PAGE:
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Surprises in the Desert

Solutions in Action from the Climate 2030 Blueprint

Deserts have long been imagined as hot and desolate landscapes—but their reputations have been burnished recently. Deserts are now more likely to be appreciated as unique and often surprisingly diverse environments. Approximately 40 miles southeast of Las Vegas, the desert does indeed hold a most surprising find—a power plant generating electricity from the sun.

When most people think of solar energy, images of photovoltaic panels on rooftops come to mind. But there is another kind: concentrated solar power, which uses mirrors to collect and transform the heat of the sun into steam, which spins a generator. CSP’s relatively simple approach enables it to produce renewable electricity on a scale comparable to conventional coal and natural gas plants.

The third-largest solar power plant in the world—and the largest CSP plant in the United States—was built outside Boulder City, Nevada, in June 2007. The Nevada Solar One plant uses 760 long, tubular mirrors (or parabolic troughs) to concentrate the sun’s energy on solar receivers.  The receivers heat a mineral oil fluid to 734 degrees F, which turns water into steam, which powers a turbine to generate electricity. The solar receivers track the sun’s movement, allowing the facility to produce electricity during all the hours the sun is brightest.

The solar fields themselves occupy an area roughly the size of 200 football fields. The plant’s maximum capacity is 75 megawatts, and it generates about 134 million kilowatt-hours of electricity each year—enough to power the lights, appliances, and electronics in 14,000 average U.S. homes. This near-zero-carbon electricity reduces global warming emissions by an amount equivalent to taking 20,000 cars off the road each year.

CSP is now sparking a lot of attention. Interest is especially high in the desert Southwest, which contains large open spaces and some of the world’s best solar resources. This area is also close to some of the country’s largest and fastest-growing population centers. As of July 2008, the federal Bureau of Land Management had received 125 applications to develop large-scale solar facilities on public lands (EIA 2008). In California alone, developers have proposed more than 3,500 megawatts of CSP projects, which are now under regulatory review (CEC 2008a).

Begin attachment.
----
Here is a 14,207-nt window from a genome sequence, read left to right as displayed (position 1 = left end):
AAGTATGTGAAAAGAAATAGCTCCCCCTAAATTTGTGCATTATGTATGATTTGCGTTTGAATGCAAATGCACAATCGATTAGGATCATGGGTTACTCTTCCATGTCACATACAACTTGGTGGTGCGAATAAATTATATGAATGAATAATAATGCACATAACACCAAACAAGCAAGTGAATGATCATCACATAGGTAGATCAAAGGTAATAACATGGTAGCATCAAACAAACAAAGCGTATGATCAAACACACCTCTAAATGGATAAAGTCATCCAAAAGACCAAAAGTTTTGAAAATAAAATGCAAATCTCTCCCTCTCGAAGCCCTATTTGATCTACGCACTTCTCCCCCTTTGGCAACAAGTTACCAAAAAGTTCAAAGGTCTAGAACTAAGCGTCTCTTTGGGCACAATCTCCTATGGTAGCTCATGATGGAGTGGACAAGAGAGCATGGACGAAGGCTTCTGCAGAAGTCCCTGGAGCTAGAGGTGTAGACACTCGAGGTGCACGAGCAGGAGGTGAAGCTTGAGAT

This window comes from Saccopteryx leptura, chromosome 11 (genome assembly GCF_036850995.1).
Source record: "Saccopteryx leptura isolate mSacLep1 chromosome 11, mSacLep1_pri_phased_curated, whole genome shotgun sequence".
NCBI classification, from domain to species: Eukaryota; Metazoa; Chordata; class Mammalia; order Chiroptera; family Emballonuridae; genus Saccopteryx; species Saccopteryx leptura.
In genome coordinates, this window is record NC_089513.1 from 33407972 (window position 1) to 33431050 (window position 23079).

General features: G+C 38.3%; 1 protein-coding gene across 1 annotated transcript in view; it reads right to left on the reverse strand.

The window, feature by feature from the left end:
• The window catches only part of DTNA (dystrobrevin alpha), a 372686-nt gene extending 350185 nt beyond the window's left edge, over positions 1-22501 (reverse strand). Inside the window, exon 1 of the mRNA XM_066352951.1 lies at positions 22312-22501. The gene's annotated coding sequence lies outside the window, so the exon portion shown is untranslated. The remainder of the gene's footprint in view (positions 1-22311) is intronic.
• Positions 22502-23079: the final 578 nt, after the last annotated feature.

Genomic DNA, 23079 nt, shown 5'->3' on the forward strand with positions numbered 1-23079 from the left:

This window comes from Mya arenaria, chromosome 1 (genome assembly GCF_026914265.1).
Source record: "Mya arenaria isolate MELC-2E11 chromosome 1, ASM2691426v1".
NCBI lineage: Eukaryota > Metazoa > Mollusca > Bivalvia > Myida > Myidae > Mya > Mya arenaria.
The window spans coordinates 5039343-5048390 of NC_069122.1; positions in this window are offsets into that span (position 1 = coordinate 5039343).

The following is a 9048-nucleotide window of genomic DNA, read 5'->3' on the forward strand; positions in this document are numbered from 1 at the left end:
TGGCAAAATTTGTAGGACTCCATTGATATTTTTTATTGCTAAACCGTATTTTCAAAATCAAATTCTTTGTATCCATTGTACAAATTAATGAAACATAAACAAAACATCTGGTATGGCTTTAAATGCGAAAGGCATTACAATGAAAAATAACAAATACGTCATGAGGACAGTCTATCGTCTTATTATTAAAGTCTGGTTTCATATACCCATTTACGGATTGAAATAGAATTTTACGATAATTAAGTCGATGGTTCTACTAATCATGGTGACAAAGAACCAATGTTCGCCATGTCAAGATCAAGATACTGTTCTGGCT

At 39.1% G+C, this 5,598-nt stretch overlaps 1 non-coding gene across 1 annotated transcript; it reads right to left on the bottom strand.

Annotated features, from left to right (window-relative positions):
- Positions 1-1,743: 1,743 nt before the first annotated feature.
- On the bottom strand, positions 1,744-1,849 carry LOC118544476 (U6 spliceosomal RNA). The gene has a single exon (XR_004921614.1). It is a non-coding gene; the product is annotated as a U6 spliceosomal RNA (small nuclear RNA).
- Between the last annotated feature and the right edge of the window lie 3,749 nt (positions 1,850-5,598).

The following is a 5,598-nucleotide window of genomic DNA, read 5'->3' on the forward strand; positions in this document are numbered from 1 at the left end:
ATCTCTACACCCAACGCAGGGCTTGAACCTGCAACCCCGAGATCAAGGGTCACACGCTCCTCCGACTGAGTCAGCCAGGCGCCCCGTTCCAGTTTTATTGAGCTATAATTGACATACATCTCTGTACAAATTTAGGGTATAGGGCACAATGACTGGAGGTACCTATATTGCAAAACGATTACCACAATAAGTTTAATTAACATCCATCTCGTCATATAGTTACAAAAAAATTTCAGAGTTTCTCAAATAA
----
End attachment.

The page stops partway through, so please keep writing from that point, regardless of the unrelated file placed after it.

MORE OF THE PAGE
Another piece of good news is that the construction of CSP plants creates good jobs. Estimates suggest that every 100 megawatts of installed CSP capacity creates 455 temporary construction jobs (Stoddard, Abiecunas, and O’Connell 2006). The Nevada One facility, for example, provided over 800 construction jobs for about 17 months, and now permanently employs approximately 30 people (ACCIONA 2009).

As with any renewable energy technology, CSP must be built in an environmentally responsible manner. Because many CSP projects are sited in desert areas, developers must avoid disrupting the natural habitats of unique desert plants and animals, and minimize the water used for cooling. But if careful policies guide environmentally responsible CSP development, our deserts may continue to be surprising places—where catclaw acacia and solar power plants alike delight the occasional visitor.

References
ACCIONA. 2009. Nevada Solar One. A
ccessed on April 29, 2009.

California Energy Commission (CEC). 2008a. Large solar energy projects: Solar thermal projects under review or announced. Sacramento, CA. Accessed on August 25, 2008.

Energy Information Administration (EIA). 2008f. Solar thermal collector manufacturing activities 2007. Washington, DC: U.S. Department of Energy. 

Stoddard, L., J. Abiecunas, and R. O’Connell. 2006. Economic, energy, and environmental benefits of concentrating solar power in California. NREL/SR-550-39291. Golden, CO: National Renewable Energy Laboratory.

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